At this stage, the hq administrator queries the DBA_2PC_PENDING data dictionary view:

SELECT * FROM DBA_2PC_PENDING@hq.example.com
   WHERE GLOBAL_TRAN_ID = 'SALES.EXAMPLE.COM.55d1c563.1.93.29';

Column Name            Value
---------------------- --------------------------------------
LOCAL_TRAN_ID          1.45.13
GLOBAL_TRAN_ID         SALES.EXAMPLE.COM.55d1c563.1.93.29
STATE                  COMMIT
MIXED                  NO
ACTION
TRAN_COMMENT           Sales/New Order/Trans_type 10B
FAIL_TIME              31-MAY-91
FORCE_TIME
RETRY_TIME             31-MAY-91
OS_USER                SWILLIAMS
OS_TERMINAL            TWA139:
HOST                   SYSTEM1
DB_USER                SWILLIAMS
COMMIT#                129314

At this point, you have found a node that resolved the transaction. As the view reveals, it has been committed and assigned a commit ID number:

STATE                  COMMIT
COMMIT#                129314

Therefore, you can force the in-doubt transaction to commit at your local database. It is a good idea to contact any other administrators you know that could also benefit from your investigation.

Step 5: Commit the In-Doubt Transaction

You contact the administrator of the sales database, who manually commits the in-doubt transaction using the global ID:

SQL> CONNECT SYS@sales.example.com AS SYSDBA
SQL> COMMIT FORCE 'SALES.EXAMPLE.COM.55d1c563.1.93.29';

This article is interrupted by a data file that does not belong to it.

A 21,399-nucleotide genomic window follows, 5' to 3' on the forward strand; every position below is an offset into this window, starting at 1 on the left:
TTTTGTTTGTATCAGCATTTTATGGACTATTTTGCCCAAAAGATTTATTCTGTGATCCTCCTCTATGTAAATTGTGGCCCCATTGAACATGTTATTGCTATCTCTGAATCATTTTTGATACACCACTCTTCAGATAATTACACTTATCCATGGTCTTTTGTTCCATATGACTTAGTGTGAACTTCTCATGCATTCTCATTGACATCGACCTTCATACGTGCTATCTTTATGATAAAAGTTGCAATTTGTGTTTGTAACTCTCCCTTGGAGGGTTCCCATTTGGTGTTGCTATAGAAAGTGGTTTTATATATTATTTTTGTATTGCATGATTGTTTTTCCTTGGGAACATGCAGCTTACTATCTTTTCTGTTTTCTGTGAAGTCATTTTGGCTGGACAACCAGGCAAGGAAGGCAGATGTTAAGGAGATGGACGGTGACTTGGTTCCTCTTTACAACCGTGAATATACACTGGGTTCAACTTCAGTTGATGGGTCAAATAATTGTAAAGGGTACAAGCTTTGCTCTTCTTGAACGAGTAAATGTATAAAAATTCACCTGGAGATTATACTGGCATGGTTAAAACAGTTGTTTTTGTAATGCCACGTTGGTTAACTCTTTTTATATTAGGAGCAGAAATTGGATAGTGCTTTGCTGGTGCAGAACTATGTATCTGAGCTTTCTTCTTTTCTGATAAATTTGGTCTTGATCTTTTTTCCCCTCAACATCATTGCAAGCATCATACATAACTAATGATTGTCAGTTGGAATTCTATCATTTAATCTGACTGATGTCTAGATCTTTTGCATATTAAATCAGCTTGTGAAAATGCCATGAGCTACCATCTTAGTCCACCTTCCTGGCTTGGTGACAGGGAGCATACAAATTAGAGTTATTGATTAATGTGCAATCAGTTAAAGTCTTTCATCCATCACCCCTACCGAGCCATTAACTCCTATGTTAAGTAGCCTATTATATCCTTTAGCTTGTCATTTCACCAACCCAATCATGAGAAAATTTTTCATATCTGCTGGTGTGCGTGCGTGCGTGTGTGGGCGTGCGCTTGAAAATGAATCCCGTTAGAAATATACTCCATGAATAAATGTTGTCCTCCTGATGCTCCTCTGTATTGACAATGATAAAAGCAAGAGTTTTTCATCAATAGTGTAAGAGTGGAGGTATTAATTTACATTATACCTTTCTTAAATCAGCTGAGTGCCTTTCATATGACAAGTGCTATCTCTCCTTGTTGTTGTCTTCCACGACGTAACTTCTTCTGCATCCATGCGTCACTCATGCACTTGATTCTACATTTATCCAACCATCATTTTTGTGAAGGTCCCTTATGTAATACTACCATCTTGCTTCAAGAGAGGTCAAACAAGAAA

As administrator of the warehouse database, you manually commit the in-doubt transaction using the global ID:

SQL> CONNECT SYS@warehouse.example.com AS SYSDBA
SQL> COMMIT FORCE 'SALES.EXAMPLE.COM.55d1c563.1.93.29';

Step 6: Check for Mixed Outcome Using DBA_2PC_PENDING

After you manually force a transaction to commit or roll back, the corresponding row in the pending transaction table remains. The state of the transaction is changed depending on how you forced the transaction.

Every Oracle Database has a pending transaction table. This is a special table that stores information about distributed transactions as they proceed through the two-phase commit phases. You can query the pending transaction table of a database through the DBA_2PC_PENDING data dictionary view (see Table 35-1).

Also of particular interest in the pending transaction table is the mixed outcome flag as indicated in DBA_2PC_PENDING.MIXED. You can make the wrong choice if a pending transaction is forced to commit or roll back. For example, the local administrator rolls back the transaction, but the other nodes commit it. Incorrect decisions are detected automatically, and the damage flag for the corresponding pending transaction record is set (MIXED=yes).